Caving is a relatively cheap activity especially for the beginner. The gear a caver uses depends on the type of cave being visited, fortunately most caves suitable for beginners are fairly straightforward and only basic kit is required.
Caves are dark so the most important piece of equipment is a reliable light. These are normally mounted on a helmet which also protects the head from knocks and bashes on low roofs.
Synthetic clothing is best as it keeps you warmer even when wet. A thermal baselayer with a couple of medium weight fleeces on top are suitable for most trips. One piece ‘furry suits’ are also popular. To cover these you’ll need a water resistant layer, usually in the form of an oversuit.
Cave floors can be wet and slippery and there is likely to be some scrambling and climbing so good footwear is important. Most cavers use wellington boots which fit well and have a good tread.
Once you become experienced you may wish to invest in more specialist clothing, lights and climbing equipment but this is not necessary to begin with.
Cave passages come in all shapes and sizes. The world’s largest are over one hundred metres wide and high. Most are somewhat smaller and some only just body size!
Progressing through a cave uses natural body movements like no other activity. Walking, stooping, twisting, crawling, squeezing, scrambling and climbing are all common and it is no doubt that caving gives the body a full workout. “Using muscles I never knew I had” is a common saying after your first trip.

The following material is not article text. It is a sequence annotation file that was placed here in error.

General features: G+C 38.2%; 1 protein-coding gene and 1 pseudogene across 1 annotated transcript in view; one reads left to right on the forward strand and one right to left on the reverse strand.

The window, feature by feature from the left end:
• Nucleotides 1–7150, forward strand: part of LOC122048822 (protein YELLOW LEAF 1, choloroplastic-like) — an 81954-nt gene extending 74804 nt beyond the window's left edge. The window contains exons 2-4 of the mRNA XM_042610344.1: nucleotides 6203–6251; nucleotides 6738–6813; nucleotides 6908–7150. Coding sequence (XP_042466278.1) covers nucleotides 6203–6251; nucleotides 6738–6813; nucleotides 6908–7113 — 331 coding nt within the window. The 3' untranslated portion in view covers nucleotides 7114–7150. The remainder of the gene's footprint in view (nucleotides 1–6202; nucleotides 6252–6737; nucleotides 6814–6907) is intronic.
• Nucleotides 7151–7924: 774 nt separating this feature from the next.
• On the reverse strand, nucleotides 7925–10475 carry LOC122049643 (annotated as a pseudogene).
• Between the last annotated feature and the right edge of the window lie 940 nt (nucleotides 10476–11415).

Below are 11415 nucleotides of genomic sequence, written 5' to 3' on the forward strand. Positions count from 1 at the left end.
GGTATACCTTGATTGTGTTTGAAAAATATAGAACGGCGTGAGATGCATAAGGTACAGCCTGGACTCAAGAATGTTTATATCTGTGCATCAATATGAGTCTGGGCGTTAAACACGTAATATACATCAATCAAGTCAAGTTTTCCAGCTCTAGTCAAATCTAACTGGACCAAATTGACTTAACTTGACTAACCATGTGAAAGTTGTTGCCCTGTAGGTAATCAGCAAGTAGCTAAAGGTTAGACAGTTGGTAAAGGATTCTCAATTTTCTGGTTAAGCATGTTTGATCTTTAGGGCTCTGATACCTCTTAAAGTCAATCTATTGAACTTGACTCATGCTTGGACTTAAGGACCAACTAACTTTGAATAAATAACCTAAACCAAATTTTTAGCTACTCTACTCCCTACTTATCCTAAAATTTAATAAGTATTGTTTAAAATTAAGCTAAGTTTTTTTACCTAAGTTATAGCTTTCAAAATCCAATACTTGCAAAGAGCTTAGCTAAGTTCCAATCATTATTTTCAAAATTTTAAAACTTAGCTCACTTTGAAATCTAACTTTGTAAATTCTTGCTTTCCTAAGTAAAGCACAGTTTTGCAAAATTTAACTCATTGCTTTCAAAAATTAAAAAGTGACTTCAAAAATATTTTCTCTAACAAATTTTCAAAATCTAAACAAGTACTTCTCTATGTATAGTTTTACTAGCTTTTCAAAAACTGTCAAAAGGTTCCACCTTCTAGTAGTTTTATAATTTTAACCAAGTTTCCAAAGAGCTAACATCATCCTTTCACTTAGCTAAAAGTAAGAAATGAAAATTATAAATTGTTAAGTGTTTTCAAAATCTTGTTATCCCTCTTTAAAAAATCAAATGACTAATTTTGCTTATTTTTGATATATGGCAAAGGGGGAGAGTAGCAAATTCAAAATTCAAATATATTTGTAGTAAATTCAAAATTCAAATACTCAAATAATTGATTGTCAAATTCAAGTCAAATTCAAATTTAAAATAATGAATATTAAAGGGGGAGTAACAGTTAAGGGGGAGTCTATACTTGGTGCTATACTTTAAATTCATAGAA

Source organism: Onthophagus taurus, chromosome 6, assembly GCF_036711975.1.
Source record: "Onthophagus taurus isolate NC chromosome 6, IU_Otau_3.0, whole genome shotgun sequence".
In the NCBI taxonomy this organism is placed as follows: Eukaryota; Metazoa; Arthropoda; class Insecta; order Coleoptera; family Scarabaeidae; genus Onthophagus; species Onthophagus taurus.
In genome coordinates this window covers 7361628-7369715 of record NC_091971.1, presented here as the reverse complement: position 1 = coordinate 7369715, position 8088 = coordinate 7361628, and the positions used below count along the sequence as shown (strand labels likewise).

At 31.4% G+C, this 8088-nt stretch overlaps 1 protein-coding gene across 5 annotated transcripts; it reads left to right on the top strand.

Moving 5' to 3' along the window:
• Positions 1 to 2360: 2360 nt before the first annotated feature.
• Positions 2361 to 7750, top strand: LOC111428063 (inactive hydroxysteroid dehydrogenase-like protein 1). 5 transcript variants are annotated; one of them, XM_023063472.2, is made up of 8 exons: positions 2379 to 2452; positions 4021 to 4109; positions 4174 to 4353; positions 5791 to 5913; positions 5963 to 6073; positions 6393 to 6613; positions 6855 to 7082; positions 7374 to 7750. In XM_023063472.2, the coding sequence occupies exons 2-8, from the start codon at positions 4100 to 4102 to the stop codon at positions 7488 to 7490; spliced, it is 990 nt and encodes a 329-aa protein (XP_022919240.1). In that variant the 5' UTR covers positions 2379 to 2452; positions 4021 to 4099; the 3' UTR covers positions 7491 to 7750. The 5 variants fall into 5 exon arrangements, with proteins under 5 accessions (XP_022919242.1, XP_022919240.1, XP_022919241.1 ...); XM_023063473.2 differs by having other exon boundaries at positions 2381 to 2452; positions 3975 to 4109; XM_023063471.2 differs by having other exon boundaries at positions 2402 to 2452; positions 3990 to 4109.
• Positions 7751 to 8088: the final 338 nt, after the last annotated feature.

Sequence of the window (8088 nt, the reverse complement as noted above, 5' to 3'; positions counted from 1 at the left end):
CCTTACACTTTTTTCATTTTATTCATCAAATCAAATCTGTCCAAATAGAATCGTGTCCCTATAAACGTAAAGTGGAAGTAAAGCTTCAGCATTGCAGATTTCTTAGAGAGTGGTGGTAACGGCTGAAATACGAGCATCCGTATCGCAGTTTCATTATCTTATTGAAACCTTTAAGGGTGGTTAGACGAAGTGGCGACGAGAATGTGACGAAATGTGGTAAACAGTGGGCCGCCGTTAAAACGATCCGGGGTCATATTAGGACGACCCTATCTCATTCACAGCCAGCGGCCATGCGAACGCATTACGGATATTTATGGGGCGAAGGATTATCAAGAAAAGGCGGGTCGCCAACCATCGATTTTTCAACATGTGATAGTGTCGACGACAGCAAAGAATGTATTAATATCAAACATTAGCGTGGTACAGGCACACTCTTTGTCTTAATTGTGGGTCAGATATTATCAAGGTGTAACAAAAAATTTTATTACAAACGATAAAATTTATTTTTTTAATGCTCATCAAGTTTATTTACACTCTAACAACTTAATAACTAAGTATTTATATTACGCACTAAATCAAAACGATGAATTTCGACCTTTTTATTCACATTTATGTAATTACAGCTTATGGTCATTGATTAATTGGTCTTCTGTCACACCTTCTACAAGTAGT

However, caving skills are best developed by observing more experienced cavers - this is one of the great advantages of caving within a team. Each budding caver will find their own unique style of caving depending on the type of caves they like and their own body shape.
Caves are part of the great outdoors and although natural are rugged places to explore. Some caves are very safe where as others may present serious dangers.
There are some obvious dangers from open shafts, loose rocks and deep water hazards but others may not be so obvious to the inexperienced. Of course, weather forecasts are essential when planning a caving trip to avoid dangers from flooding, but local knowledge and information in guide books are essential tools for safe caving. If in any doubt seek help from experienced cavers.
People interested in exploring caves may also be drawn towards old abandoned mines and other ‘urban’ cavities and these may present different hazards to those in caves.
The British Caving Association (BCA) is very direct in recognising the dangers and who is responsible for mitigating the risks, as their participation statement demonstrates;
“The BCA recognises that caving, cave diving and mine exploration are activities with a danger of personal injury or death. Participants in these activities should be aware of and accept these risks and be responsible for their own actions and involvement.”